As the earth travels around the sun, the North Pole is sometimes directed toward the sun and sometimes directed away from it. When the North Pole is directed toward the sun, the sun's rays strike most directly on the Northern Hemisphere. The more directly the rays strike, the closer to vertical they are. Vertical rays of sunlight are more effective in producing light and heat than are slanting rays. There are two reasons: (1) slanting rays must pass through a greater thickness of atmosphere than vertical rays and thus lose more of their heat; and (2) slanting rays are spread out over a greater area than vertical rays and are therefore less concentrated. Thus when the North Pole is directed toward the sun, summer is produced in the Northern Hemisphere; the Southern Hemisphere has winter. When the South Pole is directed toward the sun, the Southern Hemisphere receives the most heat and has summer.

The greater efficiency of the sun's rays is one reason summer is warmer than winter. A second reason is that the days are longer. While the sun is shining, the land and air heat up. When the sun goes down, they begin to lose heat. From the vernal equinox to the autumnal equinox, each day in the Northern Hemisphere is longer than the night and more heat is gained from the sun during the day than is lost at night.

The reverse is true as winter approaches and the northern half of the earth begins to cool. Not only does the sun move lower in the sky and become less effective in providing heat, but it shines for a shorter time each day, and heat is lost for a longer time than it is gained.

The earth's orbit is slightly elliptical, or elongated, so the earth is farther from the sun at some times than at other times. The earth is closest to the sun and moving most rapidly in January. In early July, when the earth is farthest from the sun, it is moving more slowly. The earth takes 186 days to go from the vernal to the autumnal equinox, but only 179 days to return from the autumnal to the vernal equinox.

There is also a small difference in the amount of heat received by the earthless heat in July than in January. The total effect of this variation in time and heat is that the seasons in the Northern Hemisphere are a little milder than those in the Southern Hemisphere. The northern winter is shorter and warmer than the southern winter. The northern summer is longer and cooler than the southern summer.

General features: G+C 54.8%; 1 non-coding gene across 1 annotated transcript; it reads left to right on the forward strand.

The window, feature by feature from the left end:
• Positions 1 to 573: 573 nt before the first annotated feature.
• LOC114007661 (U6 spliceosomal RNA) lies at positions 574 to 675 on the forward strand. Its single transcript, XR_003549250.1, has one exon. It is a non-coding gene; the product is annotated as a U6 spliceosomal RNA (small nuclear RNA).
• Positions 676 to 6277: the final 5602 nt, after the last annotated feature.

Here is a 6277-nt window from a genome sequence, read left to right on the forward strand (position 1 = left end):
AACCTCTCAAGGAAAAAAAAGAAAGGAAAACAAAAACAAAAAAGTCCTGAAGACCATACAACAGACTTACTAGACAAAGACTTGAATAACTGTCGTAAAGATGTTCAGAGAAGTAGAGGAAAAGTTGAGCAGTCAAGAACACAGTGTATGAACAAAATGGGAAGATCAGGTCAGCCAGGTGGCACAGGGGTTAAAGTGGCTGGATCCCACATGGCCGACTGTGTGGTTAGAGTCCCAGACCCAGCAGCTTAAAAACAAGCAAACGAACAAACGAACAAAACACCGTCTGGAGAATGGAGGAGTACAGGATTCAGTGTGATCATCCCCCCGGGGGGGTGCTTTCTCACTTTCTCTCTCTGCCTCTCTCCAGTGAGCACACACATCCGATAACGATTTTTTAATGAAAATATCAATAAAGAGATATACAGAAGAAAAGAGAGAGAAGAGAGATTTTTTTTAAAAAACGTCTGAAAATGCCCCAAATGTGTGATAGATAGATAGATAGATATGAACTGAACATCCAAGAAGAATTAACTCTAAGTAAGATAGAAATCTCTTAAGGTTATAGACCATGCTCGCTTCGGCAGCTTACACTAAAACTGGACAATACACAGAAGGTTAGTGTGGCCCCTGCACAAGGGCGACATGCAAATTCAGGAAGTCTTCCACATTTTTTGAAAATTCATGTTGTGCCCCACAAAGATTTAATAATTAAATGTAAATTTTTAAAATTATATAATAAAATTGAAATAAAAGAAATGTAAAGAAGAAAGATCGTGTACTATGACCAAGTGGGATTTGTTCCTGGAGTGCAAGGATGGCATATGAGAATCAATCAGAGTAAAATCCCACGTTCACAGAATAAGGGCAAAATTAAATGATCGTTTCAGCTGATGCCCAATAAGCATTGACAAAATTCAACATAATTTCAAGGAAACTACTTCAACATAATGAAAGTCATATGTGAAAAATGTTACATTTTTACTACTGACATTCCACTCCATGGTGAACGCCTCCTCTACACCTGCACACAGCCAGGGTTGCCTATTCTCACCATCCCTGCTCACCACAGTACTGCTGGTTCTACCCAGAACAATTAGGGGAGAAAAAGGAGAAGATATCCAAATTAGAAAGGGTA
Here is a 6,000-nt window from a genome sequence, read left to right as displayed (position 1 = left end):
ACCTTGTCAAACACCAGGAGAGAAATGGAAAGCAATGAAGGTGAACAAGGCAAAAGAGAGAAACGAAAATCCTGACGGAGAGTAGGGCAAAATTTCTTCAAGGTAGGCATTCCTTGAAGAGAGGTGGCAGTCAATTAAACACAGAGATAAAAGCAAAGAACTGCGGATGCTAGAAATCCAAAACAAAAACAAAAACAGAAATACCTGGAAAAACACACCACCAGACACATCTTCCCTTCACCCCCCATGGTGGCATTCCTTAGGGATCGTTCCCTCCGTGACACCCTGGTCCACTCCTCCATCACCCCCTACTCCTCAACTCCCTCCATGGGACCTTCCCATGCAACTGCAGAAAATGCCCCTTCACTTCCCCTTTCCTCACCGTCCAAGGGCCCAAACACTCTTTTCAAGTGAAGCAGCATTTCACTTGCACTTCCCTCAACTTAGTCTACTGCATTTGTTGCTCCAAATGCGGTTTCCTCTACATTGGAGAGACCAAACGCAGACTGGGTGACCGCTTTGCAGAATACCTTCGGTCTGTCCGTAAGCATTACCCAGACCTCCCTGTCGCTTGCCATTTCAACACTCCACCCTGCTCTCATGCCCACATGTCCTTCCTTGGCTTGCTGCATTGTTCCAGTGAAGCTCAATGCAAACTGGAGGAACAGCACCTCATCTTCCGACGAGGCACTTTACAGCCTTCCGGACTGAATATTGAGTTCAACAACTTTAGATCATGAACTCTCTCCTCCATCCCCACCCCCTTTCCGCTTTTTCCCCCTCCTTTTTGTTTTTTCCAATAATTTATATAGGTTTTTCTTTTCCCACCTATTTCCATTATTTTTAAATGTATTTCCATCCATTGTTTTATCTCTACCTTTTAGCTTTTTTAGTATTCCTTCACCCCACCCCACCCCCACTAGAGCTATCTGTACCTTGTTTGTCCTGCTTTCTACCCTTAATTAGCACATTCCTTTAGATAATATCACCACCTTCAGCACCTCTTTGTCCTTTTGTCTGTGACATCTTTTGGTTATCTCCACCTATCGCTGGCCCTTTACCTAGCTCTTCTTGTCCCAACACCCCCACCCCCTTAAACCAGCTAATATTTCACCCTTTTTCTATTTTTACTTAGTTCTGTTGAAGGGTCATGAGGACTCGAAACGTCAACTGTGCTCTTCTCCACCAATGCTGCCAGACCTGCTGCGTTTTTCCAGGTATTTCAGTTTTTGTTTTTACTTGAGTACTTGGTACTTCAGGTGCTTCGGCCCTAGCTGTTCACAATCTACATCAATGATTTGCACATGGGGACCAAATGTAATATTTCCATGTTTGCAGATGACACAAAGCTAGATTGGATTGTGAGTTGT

Seasons and Weather

Although the seasons are based on astronomical events, the weather changes that are experienced during the seasons do not occur with the mathematical precision usual for most astronomical events. The day of the winter solsticeabout December 22has the shortest period of daylight and the least effective solar rays of the whole year in the Northern Hemisphere. It is rarely the coldest day of the year, however; the coldest days usually occur sometime in late January or in February. It takes time for the land and the oceans to cool after summer, and until they do, they warm the air somewhat, thus tempering the winter weather.

Similarly, the warmest weather usually occurs more than a month after the summer solsticeJune 21when the land and the oceans have been warmed to the maximums.

Around the time of the equinoxes, the hemisphere that has been cold begins to warm and the hemisphere that has been warm begins to cool. The atmosphere becomes somewhat unstable and the weather begins to fluctuate with great frequency. Thus during the spring and autumn, rains, high winds, and generally changeable weather conditions are common in many areas. The characteristic conditions of spring tend to move outward from the Equator as the sun does. Spring weather, therefore, may occur in some areas before the official opening of spring and later in other areas. Autumn weather may also begin before or after the autumnal equinox.